The head of the UK Border Force has quit after being blamed for letting thousands of foreigners into the country without proper checks.
Brodie Clark was suspended by the Home Secretary Theresa May last week after being accused of relaxing immigration controls beyond what she had asked for.
He now plans to lodge a claim for "constructive dismissal", and has denied acting improperly.
Earlier, Mrs May said he must "take full responsibility for his actions".
The home secretary allowed some checks on European travellers to be relaxed, but says Mr Clark went further in scaling back checks, without her approval.Three-hour queues
In a statement, Mr Clark said his position at the UK Borders Agency had been made "untenable" because of the statements made in the House of Commons by Mrs May.
"Those statements are wrong and were made without the benefit of hearing my response to formal allegations," he said.
"The home secretary suggests that I added additional measures, improperly, to the trial of our risk-based controls. I did not. Those measures have been in place since 2008/09.
"The home secretary also implies that I relaxed the controls in favour of queue management. I did not.
"Despite pressure to reduce queues, including from ministers, I can never be accused of compromising security for convenience.
"This summer saw queues of over three hours (non EU) on a regular basis at Heathrow and I never once contemplated cutting our essential controls to ease the flow."
He said he was saddened his career should end in this way after 40 years of "dedicated service", and regretted Mrs May had "disregarded my right to reply" in favour of political convenience.
Mr Clark - one of three UKBA officials suspended last week - is due to give evidence to the home affairs select committee next week.
Earlier, Mrs May faced questions from that committee about her involvement in a pilot scheme.
She told MPs she had not told the Cabinet of her decision to allow officials to relax checks on some European travellers arriving in the UK as the "limited" pilot was an "operational matter" which "did not in any way put border security at risk".
She said the idea was that at busy times it was safer to carry out "intelligence-led" checks on suspicious passengers rather than mandatory checks on all passengers, including those who were "low risk".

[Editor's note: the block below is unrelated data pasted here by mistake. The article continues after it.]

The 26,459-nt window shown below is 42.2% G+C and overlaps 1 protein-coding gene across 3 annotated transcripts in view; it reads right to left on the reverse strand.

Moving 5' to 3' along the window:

Labour committee member David Winnick suggested ministers should take full responsibility for a "major blunder" on their watch and asked if there was any question of Mrs May resigning - to which the home secretary responded: "No."
She added that she would take responsibility for the authorised pilot, which she suggested had led to a 10% rise in the detection of illegal immigrants, but Mr Clark must "take full responsibility for his actions".
Mrs May has announced there will be three inquiries, the main one led by the Chief Inspector of the UK Border Agency, John Vine.
Shadow home secretary Yvette Cooper said the "fiasco" for the home secretary was getting worse, now her version of events has been contradicted by "her most senior official" at the UK Border Force.
"First she decided to reduce border checks then lost control of her so-called 'pilot'. Now she has lost the loyalty of one of her most senior civil servants. The home secretary clearly doesn't know what has been happening at our borders."
Labour MP Keith Vaz, the chairman of the home affairs committee, said Mr Clark "cast very serious doubt" on the home secretary's account his committee had heard just hours earlier.
"It's completely contradictory to what she said. This is a complete turnaround of events."
Chief executive of the UK Borders Agency Rob Whiteman said he suspended Mr Clark after he admitted last week to authorising staff to go further than ministerial instruction, on a number of occasions.
"In my opinion it was right for officials to have recommended the pilot so that we focus attention on higher risks to our border, but it is unacceptable that one of my senior officials went further than was approved," he added.